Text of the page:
January 2013: Cambodia

2013-01-08 to Khao Nek 028

Cambodia: Stung Treng to Poipet

With Minseong, then solo.

1207km over 30 days

$6.65/day + $26 for visa

Highlights: lake in extinct volcano caldera, ubiquitous sugar cane juice and fruit shakes, needing thirty days to learn how to count to ten.


Remarks: camping + cooking + volunteering = super cheap travel.

February 2013: Thailand

2014-02-08 to Klang Dong 019

Aranyaprathet to Surat Thani


1423km over 27 days.

$9.49/day + $18 for a visa run to Myanmar

Highlights: easy roads, easy camping, plentiful veggies, sabai sabai all day erryday.


Remarks: High “etc” costs due to one visit to an organic shop, one present shipped back to the USA, one ferry to a tropical island, one charitable donation, a new habit of recording ATM surcharges, and slightly increased beer consumption while in Bangkok.  On the plus side, seven nights for free in a luxurious hotel that usually runs $40 a night!

March 2013: Thailand

IMG_1406b 2014-03-28 Koh Similan 015b

Yoga Class on Koh Phangan with Suzie, Fauxboing with Adam and Karla

31 days.  923km Hitchhiked (with bike and gear), 1888 by Bus/train/boat

$16.49/day (even after generous subsidies) + $18 for visa run to Myanmar

Highlights: catching up with old friends, reminiscing, training fauxbo apprentices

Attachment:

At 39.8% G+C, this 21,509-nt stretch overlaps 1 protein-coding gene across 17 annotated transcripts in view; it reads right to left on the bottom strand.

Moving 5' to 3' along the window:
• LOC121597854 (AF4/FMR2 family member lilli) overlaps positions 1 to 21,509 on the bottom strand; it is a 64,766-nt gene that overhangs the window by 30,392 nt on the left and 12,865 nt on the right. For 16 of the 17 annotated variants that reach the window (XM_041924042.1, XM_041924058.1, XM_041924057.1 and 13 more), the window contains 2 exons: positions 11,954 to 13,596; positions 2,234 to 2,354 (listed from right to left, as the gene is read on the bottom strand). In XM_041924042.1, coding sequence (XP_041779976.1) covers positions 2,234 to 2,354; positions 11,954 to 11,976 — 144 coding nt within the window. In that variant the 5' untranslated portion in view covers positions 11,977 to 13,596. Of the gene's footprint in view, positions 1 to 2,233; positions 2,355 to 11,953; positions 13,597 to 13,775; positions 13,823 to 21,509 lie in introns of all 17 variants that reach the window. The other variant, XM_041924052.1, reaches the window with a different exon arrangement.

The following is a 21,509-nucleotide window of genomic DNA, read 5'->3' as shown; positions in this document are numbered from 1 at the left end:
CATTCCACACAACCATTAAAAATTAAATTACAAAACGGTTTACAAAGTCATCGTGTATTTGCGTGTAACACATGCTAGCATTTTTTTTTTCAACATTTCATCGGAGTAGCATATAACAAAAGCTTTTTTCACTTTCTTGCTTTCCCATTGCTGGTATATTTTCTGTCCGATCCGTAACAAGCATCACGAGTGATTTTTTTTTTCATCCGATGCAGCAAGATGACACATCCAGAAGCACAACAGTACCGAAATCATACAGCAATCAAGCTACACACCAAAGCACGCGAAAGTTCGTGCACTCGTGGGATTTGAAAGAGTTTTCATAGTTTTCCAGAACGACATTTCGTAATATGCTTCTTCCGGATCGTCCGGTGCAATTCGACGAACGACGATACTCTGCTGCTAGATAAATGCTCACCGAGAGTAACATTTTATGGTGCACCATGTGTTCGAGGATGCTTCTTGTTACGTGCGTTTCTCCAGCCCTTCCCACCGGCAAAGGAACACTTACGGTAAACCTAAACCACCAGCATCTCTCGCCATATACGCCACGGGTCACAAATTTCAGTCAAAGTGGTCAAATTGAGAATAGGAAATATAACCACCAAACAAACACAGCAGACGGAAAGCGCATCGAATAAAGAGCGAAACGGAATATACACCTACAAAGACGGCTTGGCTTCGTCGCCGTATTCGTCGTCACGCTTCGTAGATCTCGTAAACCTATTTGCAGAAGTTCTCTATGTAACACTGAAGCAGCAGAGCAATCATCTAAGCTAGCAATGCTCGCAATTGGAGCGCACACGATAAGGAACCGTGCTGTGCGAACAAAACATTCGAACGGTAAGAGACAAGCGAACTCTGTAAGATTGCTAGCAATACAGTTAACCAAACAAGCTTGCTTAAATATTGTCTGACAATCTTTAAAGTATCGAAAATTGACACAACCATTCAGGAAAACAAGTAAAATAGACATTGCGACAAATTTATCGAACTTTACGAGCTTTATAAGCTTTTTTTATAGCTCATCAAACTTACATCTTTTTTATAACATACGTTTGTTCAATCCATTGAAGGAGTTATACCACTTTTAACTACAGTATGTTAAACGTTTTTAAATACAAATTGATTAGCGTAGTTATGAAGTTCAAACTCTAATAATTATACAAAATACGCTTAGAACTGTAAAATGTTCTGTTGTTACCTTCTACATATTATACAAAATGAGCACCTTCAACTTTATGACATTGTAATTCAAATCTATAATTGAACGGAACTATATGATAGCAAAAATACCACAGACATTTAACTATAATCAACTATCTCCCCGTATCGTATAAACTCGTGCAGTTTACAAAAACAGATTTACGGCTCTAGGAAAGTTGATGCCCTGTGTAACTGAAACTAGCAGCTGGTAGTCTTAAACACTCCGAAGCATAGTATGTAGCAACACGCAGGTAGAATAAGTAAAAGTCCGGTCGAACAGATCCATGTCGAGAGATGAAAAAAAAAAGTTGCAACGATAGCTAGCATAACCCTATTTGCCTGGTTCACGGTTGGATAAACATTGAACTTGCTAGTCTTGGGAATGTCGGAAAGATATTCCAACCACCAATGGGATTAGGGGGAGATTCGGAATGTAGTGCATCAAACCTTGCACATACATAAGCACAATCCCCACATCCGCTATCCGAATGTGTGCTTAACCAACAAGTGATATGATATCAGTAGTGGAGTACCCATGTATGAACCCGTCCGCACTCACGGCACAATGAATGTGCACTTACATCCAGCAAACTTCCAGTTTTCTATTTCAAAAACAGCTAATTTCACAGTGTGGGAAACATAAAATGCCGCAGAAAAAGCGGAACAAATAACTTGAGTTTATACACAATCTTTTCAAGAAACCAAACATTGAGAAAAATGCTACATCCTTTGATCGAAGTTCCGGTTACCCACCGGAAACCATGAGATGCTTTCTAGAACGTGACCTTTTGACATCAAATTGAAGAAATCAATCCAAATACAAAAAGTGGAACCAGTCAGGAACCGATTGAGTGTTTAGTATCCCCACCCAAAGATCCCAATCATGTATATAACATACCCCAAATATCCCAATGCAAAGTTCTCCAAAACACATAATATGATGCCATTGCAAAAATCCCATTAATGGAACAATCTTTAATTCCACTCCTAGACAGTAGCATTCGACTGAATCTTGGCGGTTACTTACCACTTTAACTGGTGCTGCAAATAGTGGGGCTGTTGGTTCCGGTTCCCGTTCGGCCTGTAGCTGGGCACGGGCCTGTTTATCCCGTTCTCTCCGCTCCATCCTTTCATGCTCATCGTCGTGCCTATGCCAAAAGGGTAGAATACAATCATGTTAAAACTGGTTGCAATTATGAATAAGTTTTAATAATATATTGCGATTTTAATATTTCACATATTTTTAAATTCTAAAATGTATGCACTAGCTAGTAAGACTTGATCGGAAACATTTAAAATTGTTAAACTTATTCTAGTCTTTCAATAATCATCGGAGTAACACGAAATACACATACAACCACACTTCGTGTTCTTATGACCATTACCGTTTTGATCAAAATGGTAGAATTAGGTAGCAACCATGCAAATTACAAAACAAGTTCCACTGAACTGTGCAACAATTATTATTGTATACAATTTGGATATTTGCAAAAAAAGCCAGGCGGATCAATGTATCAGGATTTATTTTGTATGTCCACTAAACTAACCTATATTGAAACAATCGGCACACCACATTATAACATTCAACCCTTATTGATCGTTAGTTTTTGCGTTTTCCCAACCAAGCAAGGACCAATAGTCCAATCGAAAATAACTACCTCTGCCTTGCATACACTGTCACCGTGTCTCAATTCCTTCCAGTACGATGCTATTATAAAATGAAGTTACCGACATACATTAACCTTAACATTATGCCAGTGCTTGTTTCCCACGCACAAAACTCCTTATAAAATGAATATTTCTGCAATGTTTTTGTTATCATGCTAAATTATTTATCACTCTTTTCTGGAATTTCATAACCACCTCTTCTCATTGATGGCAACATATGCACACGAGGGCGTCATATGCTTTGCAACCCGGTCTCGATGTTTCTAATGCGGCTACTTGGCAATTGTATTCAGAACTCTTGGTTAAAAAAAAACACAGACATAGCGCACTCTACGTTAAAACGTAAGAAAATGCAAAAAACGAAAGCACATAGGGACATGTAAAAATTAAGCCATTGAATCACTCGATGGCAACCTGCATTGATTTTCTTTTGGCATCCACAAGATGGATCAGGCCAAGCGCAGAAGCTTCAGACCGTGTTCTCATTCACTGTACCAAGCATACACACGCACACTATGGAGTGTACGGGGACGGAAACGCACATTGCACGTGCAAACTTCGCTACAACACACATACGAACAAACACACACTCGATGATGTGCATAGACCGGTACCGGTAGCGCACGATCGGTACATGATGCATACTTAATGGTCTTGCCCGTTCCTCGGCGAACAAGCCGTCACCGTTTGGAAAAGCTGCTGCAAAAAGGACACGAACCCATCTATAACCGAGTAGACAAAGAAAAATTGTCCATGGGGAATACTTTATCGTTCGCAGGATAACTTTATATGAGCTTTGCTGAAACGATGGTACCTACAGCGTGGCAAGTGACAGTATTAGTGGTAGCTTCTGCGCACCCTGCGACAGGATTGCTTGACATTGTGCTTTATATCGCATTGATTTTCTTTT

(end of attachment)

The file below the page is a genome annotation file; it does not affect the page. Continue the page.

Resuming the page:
Remarks:  Ouch!  At $551, this was by far the most expensive month of the trip.  No surprise given that I biked precisely 0 kilometers.  Of the $300 or so of “Etc” money, nearly $200 went to the yoga school ($12/day, 12 days, 6+ hours of instruction daily, plus one personal consultation for $60).  Most of the rest was for trains, buses, and boats while traveling with A & K.  And beers.

Lesson: Biking saves me money on transportation costs, and eats so much time and energy that I don’t spend money

on entertainment (or personal enrichment) either.

April 2013: Thailand

chai's2 Yun's

Three weeks waiting around Bangkok for visas.

One week riding Bangkok – Mae Sot with Katya and Mirek, joined for the last day by Minseong, and Chris.

846km over 29 days.

$13.43/day + $25 for visa run to Cambodia.

Highlights: havin’ jack squat to do, hangin’ out all day, writin’ crap like this, ice cream buffet. Oh, and turning 30.


Remarks: Another month of high “Etc” expenses, this time due to various forms of bicycle and dental maintenance.  Hopefully I won’t need any more of either for a while.

Other Miscellaneous Graphs

(because we just agreed to delay our departure by another two days, leaving me with lots of time on my hands)

Actually, I decided to cram the remaining stats into one graph.  Behold my masterpiece!


Maybe next time I’ll figure out how to make a 3D version and incorporate another few variables and axes.

Until then, I guess I’ll have to content myself with enjoying may fauxbodom.

Gotta say, it’s pretty easy.

2014-02-26 to Kho Phangan 019

This entry was posted in "Spirituality", Characters and Friends, Costs, Southeast Asia and tagged , , , , , , , . Bookmark the permalink.

One Response to Mee Fa Ben Baan , Mee Yung Ben Puan

  1. ian chen says:

    fantastic! to write these “crap” ,to draw these statistic graphic,you need to have 7 months’ experience ,daily recordings,and a lot of patience. goes on !
    the bottom picture looks like an eye,cool!

    if the unit of measurement can be added in the statistic graphics or axes,that’ll be better.